• To act as a team physician and provide mass event coverage under the guidance of sports medicine faculty.
  • To provide on-site clinical exposure in the assessment and management of acute musculoskeletal injuries.
  • To enhance skills in areas such as:
    • Casting and splinting
    • Concussion evaluation and management
    • Joint and soft tissue injections
    • Musculoskeletal radiology/ultrasound
    • Pre-participation physical exams
    • Rehabilitation
  • To pursue scholarly activity in sports medicine, such as:
    • Original research
    • Clinical or educational quality improvement (QI) projects
    • Case studies
    • Systematic reviews
  • To offer longitudinal didactic sports medicine exposure, such as:
    • Journal clubs
    • Sports medicine conferences
    • Didactic lectures
    • Hands-on workshops
  • To receive longitudinal mentoring by sports medicine faculty for:
    • Game and mass event coverage
    • Scholarly activity
    • Assistance in selecting elective rotations in musculoskeletal and sports medicine
    • Membership to professional sports medicine organizations
    • Attendance at national sports medicine CME conferences

Requirements

  • Complete the required four-week family medicine residency sports medicine rotation.
  • Complete at least one year of longitudinal team physician experience with an area high school sports team.
  • Log at least 200 hours of sideline/training room work in primary care sports medicine.
  • Participate in medical coverage of at least three mass participation sporting events (Hershey Half Marathon, Tussey Mountain Ultramarathon, District 3 and/or PIAA championship events, etc.).
  • Regularly attend and participate in sports medicine conferences.
  • Critically appraise and present at least six journal club articles related to sports medicine.
  • Design and complete a scholarly project relevant to sports medicine (original research, clinical/educational quality improvement project, case study or systematic review) and present the project within the residency and/or at another appropriate local, regional or national forum.
  • Attend at least one national sports medicine CME conference such as American Medical Society for Sports Medicine (AMSSM) or American College of Sports Medicine (ACSM), and/or an Advanced Team Physician Course.
Leadership and Advocacy Expand answer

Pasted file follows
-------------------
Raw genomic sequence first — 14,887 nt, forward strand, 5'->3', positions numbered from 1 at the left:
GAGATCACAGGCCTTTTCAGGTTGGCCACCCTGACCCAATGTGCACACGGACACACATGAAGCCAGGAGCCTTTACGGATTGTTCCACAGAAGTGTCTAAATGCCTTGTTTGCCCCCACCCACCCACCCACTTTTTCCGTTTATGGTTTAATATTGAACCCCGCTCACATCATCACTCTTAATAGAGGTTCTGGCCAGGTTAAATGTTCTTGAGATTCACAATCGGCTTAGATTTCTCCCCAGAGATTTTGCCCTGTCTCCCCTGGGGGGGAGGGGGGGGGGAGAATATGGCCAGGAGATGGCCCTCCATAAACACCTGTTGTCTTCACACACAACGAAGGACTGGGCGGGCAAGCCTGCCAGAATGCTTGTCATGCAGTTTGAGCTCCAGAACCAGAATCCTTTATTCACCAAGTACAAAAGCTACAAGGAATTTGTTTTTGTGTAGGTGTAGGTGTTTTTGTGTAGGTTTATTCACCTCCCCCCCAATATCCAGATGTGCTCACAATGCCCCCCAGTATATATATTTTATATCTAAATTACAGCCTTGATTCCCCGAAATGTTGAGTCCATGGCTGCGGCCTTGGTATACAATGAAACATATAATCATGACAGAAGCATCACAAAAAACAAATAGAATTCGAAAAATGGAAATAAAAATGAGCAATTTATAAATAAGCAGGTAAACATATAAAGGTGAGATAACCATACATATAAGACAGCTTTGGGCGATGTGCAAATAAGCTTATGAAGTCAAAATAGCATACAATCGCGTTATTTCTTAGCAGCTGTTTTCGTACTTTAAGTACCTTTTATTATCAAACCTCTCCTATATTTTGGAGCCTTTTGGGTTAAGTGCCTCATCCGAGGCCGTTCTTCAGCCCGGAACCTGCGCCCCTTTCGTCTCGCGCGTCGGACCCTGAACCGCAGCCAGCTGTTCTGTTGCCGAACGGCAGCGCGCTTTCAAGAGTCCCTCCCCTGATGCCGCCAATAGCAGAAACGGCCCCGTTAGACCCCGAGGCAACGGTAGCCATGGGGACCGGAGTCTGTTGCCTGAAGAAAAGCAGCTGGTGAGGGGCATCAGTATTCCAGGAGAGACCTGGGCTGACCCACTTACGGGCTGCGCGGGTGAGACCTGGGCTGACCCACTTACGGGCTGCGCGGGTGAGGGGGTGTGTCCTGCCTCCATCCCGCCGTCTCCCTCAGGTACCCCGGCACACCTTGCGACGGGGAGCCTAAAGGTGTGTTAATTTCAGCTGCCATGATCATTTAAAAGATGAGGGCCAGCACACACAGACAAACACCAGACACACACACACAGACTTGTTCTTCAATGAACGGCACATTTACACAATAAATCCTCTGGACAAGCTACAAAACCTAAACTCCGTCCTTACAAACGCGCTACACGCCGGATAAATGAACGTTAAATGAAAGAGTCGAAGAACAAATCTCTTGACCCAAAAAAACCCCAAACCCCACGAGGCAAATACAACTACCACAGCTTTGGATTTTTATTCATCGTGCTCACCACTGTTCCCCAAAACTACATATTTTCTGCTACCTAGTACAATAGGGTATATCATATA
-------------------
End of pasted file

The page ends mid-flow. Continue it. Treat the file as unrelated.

Rationale

The system of medical care in the United States is constantly changing. Under the influence of economic and legislative changes, as well as the evolving scientific knowledge base, payment structure and methods of care delivery have shifted significantly in recent years. Physicians are obligated to provide leadership in sharpening the focus of the care system on patient safety, clinical quality and efficiency. Family physicians are positioned to have a meaningful impact on health and wellness on a local, national and global scale through efforts in these areas.

Family medicine serves as a cornerstone of the evolving health care landscape, with its patient-centered approach and high value in provision of care. Therefore, advocacy for the specialty serves an important role in improving health care on a national level. Similarly, family physician advocacy for vulnerable populations can create meaningful change for both individuals and communities.

Family physicians trained to step into leadership roles in these areas can have a tremendous impact on their patients, their community and their country. For family medicine residents who are passionate about leadership and advocacy, this curriculum provides the tools to enter with confidence into a lifetime of leading change.

Guiding Principles

  • Mentor selected during post-graduate year (PGY) 1
  • Area of concentration entered at the start of PGY 2.
  • No more than two residents at a time.
  • Resident is responsible for tracking activities and time spent on each.
  • May change specific activities within an area of focus if approved by faculty mentor.

Possible Areas of Focus

  • Advocacy for patients and specialty
  • Advocacy for vulnerable populations
  • Health administration
  • Business of medicine
  • Patient safety and risk management
  • Clinical quality improvement

Related Activities

  • All areas of focus
    • Participate in Health Systems Management curriculum